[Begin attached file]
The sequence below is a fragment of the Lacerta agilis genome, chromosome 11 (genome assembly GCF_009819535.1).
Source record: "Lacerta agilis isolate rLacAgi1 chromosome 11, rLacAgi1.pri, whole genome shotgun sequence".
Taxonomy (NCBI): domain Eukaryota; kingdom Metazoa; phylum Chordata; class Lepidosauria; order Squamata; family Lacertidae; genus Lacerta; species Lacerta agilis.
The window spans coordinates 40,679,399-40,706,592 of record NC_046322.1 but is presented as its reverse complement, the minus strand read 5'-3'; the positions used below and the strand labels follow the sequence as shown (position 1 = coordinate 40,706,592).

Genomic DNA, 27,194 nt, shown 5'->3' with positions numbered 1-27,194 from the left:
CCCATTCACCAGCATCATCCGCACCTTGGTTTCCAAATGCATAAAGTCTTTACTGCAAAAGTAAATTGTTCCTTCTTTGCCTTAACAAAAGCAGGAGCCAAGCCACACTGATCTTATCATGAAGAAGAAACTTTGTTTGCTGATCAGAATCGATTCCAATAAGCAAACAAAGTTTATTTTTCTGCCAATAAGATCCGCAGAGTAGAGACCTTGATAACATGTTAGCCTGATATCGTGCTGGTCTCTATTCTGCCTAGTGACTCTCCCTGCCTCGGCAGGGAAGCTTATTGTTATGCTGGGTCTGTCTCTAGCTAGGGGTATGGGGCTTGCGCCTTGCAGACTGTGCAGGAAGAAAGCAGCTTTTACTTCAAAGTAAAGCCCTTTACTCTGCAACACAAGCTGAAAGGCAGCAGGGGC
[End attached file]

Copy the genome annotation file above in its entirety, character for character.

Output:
The sequence below is a fragment of the Lacerta agilis genome, chromosome 11 (genome assembly GCF_009819535.1).
Source record: "Lacerta agilis isolate rLacAgi1 chromosome 11, rLacAgi1.pri, whole genome shotgun sequence".
Taxonomy (NCBI): domain Eukaryota; kingdom Metazoa; phylum Chordata; class Lepidosauria; order Squamata; family Lacertidae; genus Lacerta; species Lacerta agilis.
The window spans coordinates 40,679,399-40,706,592 of record NC_046322.1 but is presented as its reverse complement, the minus strand read 5'-3'; the positions used below and the strand labels follow the sequence as shown (position 1 = coordinate 40,706,592).

Genomic DNA, 27,194 nt, shown 5'->3' with positions numbered 1-27,194 from the left:
CCCATTCACCAGCATCATCCGCACCTTGGTTTCCAAATGCATAAAGTCTTTACTGCAAAAGTAAATTGTTCCTTCTTTGCCTTAACAAAAGCAGGAGCCAAGCCACACTGATCTTATCATGAAGAAGAAACTTTGTTTGCTGATCAGAATCGATTCCAATAAGCAAACAAAGTTTATTTTTCTGCCAATAAGATCCGCAGAGTAGAGACCTTGATAACATGTTAGCCTGATATCGTGCTGGTCTCTATTCTGCCTAGTGACTCTCCCTGCCTCGGCAGGGAAGCTTATTGTTATGCTGGGTCTGTCTCTAGCTAGGGGTATGGGGCTTGCGCCTTGCAGACTGTGCAGGAAGAAAGCAGCTTTTACTTCAAAGTAAAGCCCTTTACTCTGCAACACAAGCTGAAAGGCAGCAGGGGC